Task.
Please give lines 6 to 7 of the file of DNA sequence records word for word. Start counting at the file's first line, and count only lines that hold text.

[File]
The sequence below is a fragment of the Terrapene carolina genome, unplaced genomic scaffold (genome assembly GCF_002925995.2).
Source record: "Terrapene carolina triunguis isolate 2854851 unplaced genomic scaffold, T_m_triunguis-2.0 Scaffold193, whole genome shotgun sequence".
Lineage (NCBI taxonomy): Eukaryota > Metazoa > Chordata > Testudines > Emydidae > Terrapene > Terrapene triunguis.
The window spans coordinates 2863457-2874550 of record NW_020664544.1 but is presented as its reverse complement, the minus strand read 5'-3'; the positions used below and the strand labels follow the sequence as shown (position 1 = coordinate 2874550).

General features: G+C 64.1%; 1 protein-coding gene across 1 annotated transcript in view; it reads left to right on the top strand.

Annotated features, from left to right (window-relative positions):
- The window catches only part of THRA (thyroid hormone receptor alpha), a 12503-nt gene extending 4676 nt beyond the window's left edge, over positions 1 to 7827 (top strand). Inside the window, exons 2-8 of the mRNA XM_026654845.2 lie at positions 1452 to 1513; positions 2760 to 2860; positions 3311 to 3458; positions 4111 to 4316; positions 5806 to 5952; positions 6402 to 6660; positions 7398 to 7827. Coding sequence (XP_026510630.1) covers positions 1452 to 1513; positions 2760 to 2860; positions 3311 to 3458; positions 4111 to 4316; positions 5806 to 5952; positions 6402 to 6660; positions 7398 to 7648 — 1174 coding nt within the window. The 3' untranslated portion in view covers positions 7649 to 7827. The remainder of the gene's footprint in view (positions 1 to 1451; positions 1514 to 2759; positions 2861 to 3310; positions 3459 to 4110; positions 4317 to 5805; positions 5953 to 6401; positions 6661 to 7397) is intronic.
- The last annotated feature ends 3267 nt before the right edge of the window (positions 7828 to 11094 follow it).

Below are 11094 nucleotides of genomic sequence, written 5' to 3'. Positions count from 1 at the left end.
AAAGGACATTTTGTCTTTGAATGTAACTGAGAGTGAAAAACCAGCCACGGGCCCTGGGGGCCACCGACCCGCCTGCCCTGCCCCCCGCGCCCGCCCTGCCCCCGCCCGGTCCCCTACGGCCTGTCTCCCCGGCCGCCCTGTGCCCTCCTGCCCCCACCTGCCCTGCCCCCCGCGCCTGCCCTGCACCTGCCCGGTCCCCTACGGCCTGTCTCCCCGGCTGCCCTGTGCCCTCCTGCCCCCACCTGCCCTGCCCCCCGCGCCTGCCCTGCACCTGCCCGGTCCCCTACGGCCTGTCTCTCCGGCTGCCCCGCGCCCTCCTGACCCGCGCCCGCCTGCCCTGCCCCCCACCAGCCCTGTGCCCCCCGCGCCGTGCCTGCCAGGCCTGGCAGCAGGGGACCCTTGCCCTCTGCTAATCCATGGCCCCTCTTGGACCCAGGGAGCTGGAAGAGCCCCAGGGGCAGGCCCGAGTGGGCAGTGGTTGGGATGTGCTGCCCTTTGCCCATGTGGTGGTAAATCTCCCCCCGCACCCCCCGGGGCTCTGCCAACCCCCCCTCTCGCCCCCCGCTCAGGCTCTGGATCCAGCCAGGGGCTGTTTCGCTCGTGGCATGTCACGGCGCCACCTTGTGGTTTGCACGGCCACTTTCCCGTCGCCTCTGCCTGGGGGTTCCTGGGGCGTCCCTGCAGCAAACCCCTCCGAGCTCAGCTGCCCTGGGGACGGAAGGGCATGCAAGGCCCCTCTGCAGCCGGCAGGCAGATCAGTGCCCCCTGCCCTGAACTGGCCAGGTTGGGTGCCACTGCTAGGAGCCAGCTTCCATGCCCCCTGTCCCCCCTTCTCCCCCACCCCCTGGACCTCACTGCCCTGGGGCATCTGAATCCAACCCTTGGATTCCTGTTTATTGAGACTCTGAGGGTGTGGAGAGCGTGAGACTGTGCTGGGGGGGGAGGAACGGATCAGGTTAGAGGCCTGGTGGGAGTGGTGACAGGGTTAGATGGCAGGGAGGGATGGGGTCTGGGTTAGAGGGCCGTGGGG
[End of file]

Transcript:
Annotated features, from left to right (window-relative positions):
- The window catches only part of THRA (thyroid hormone receptor alpha), a 12503-nt gene extending 4676 nt beyond the window's left edge, over positions 1 to 7827 (top strand). Inside the window, exons 2-8 of the mRNA XM_026654845.2 lie at positions 1452 to 1513; positions 2760 to 2860; positions 3311 to 3458; positions 4111 to 4316; positions 5806 to 5952; positions 6402 to 6660; positions 7398 to 7827. Coding sequence (XP_026510630.1) covers positions 1452 to 1513; positions 2760 to 2860; positions 3311 to 3458; positions 4111 to 4316; positions 5806 to 5952; positions 6402 to 6660; positions 7398 to 7648 — 1174 coding nt within the window. The 3' untranslated portion in view covers positions 7649 to 7827. The remainder of the gene's footprint in view (positions 1 to 1451; positions 1514 to 2759; positions 2861 to 3310; positions 3459 to 4110; positions 4317 to 5805; positions 5953 to 6401; positions 6661 to 7397) is intronic.